World’s Most Dangerous Wonder

DOES Brazil’s Christ shed a tear looking down over the sadness below him?

It’s a question Rio de Janeiro’s residents ask as they gaze up to what has become the most dangerous wonder of the world.

Last Friday the steep 4km Corcovado jungle trail to the giant Christ the Redeemer statue was closed the day after a Polish man was stabbed, one of 58 people to have been robbed along the trail in just 10 days. More than 150 people have been robbed this year.

Young, armed criminals from nearby favelas (slums) have been sneaking in from the mountainside, laying in wait and pouncing before disappearing back from where they came.

Five men aged between 18 and 28 have been arrested and charged over the stabbing.

Locals have become so concerned that they’ve taped makeshift signs to trees and poles printed with a handgun warning in English and Portuguese: “Be cautious. Do not risk your life.”


Dutch student Renate Trinks, 21, told how, two weeks ago, she and two friends had passed tropical plants, waterfalls and monkeys and were close to the end of the hike when they came around a bend to find three young Brazilian men waiting for them.

“When we were closer they showed us their knives and told us to sit down and give them all our stuff,” Ms Trinks said.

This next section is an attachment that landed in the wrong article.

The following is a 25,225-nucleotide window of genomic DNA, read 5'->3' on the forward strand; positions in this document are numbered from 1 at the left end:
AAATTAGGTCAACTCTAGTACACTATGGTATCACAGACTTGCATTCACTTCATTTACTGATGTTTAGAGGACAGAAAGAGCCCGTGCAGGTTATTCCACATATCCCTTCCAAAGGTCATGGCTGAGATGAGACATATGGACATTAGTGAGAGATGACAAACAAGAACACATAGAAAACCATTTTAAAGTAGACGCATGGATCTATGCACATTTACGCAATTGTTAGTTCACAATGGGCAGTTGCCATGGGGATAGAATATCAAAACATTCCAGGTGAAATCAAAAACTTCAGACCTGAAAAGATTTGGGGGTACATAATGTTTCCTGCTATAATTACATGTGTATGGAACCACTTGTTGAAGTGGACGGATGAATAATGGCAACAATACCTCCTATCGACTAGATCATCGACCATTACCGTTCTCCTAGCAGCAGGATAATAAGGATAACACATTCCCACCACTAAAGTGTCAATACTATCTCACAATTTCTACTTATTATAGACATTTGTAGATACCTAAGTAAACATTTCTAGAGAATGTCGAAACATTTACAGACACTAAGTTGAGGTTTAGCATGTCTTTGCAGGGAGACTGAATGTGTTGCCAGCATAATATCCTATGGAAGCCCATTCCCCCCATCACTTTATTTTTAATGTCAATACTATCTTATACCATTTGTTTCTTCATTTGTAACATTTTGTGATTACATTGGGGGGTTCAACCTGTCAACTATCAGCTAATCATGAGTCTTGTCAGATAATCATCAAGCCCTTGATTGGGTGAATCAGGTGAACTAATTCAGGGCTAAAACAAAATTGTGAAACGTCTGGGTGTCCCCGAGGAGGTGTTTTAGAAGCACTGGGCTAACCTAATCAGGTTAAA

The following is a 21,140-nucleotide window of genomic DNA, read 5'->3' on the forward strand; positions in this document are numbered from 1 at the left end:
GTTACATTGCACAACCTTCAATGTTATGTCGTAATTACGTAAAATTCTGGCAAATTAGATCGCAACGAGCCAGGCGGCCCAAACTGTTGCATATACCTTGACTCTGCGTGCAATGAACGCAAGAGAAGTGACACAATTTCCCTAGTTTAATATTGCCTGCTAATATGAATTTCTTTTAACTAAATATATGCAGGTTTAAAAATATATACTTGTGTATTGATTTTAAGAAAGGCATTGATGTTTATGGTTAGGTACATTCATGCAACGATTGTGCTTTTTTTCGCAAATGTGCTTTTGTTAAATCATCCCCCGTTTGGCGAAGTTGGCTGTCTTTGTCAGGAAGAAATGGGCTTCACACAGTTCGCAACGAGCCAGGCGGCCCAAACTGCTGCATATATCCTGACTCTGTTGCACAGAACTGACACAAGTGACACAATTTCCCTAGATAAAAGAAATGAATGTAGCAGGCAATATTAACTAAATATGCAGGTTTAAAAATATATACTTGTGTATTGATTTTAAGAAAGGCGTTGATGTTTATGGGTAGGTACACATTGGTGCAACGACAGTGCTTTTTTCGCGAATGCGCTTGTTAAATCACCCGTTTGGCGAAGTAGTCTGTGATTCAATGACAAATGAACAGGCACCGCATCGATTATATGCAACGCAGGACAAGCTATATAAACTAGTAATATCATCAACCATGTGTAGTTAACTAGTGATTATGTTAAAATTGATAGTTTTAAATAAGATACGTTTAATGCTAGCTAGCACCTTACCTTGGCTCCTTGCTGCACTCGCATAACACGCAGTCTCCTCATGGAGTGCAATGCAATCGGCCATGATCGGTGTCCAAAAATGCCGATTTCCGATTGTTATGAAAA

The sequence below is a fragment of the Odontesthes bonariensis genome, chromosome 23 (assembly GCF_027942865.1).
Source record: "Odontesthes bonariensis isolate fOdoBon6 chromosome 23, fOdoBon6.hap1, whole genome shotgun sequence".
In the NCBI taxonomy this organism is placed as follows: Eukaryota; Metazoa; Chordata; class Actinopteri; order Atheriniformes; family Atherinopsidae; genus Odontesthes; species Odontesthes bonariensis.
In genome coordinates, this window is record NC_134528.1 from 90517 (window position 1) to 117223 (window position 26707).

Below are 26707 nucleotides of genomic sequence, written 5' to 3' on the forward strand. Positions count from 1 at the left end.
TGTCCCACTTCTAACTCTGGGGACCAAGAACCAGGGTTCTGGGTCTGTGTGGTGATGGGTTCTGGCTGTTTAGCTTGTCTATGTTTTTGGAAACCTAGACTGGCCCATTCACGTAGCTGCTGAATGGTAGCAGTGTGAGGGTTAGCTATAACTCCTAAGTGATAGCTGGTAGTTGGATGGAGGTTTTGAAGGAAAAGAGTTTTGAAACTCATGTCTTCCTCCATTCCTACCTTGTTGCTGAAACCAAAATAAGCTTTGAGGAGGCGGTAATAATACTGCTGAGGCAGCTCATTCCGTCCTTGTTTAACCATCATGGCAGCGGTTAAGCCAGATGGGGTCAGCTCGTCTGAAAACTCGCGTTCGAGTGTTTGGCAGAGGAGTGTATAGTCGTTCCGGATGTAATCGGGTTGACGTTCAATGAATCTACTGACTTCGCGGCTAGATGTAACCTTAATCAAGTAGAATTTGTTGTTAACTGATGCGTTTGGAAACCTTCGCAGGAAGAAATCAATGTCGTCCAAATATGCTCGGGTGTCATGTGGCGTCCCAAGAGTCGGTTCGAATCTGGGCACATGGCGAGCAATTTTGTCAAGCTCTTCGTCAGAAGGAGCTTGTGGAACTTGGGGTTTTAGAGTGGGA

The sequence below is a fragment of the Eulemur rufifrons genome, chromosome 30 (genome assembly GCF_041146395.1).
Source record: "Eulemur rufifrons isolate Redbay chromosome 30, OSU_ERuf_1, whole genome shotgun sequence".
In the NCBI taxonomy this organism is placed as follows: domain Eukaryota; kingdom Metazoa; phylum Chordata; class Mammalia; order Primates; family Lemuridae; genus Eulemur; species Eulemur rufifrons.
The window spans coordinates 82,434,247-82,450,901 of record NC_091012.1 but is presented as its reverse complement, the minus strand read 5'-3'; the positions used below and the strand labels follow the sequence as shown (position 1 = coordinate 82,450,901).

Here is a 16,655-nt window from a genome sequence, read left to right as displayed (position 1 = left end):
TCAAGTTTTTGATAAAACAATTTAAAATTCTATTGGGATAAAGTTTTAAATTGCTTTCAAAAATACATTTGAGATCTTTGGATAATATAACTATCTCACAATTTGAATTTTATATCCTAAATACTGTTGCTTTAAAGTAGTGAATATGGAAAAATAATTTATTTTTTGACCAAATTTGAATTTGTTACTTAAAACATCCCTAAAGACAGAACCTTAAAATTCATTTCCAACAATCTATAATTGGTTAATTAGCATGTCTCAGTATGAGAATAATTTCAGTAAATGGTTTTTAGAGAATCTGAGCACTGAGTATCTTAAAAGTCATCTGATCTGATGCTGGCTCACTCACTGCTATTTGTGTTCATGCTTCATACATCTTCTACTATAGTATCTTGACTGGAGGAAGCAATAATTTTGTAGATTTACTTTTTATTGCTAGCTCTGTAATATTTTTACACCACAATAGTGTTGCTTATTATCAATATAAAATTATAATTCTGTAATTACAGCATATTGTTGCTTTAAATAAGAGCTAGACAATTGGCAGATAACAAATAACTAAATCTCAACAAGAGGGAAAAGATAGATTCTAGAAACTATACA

“While we were handing over our belongings more tourists were coming and they robbed everyone.

“Some people had a lot of cash on them, and expensive cameras, [the robbers] had two backpacks full of stuff.”

With one of the victims, an American woman, growing anxious, half an hour passed before the gang walked everyone 200m back down the pathway. The robbers then disappeared into the trees behind them.

“They said there was a guy waiting for us with a gun, but we never saw this guy. So I think it was just to scare us,” Ms Trinks said.

“At the beginning when I saw their knives I was a little scared but the robbery itself was not too scary, they were pretty calm. They gave back passports and credit cards.

“I had read online that the hike was pretty dangerous and I already had a bad feeling about it so I didn’t bring my watch and rings. I decided to bring my phone to take pictures.”


The trail’s closure has capped a year from hell for Brazil and Rio since the 2016 Olympic cauldron’s flame was extinguished and the world’s TV cameras left its shores.

Leaving too have been a record number of Brazilians for Australia, tired of the lack of security and worsening prospects as their country suffers its worse economic and political crises in a generation.

As its unemployment rate tripled to over 13 per cent and its first female president Dilma Rousseff was fired by parliament just days after the Olympics ended, over 48,000 Brazilian tourists and students arrived in Australia last year, up 181 per cent from a decade ago.

They make up the fifth highest number of overseas students, the only country in the top five from outside of Asia, many with dreams of permanent residency.

The Brazilian Community Council of Australia estimates that there are as many as 60,000 Brazilians living in the country. Census data revealed the majority were in professional, managerial or trade jobs.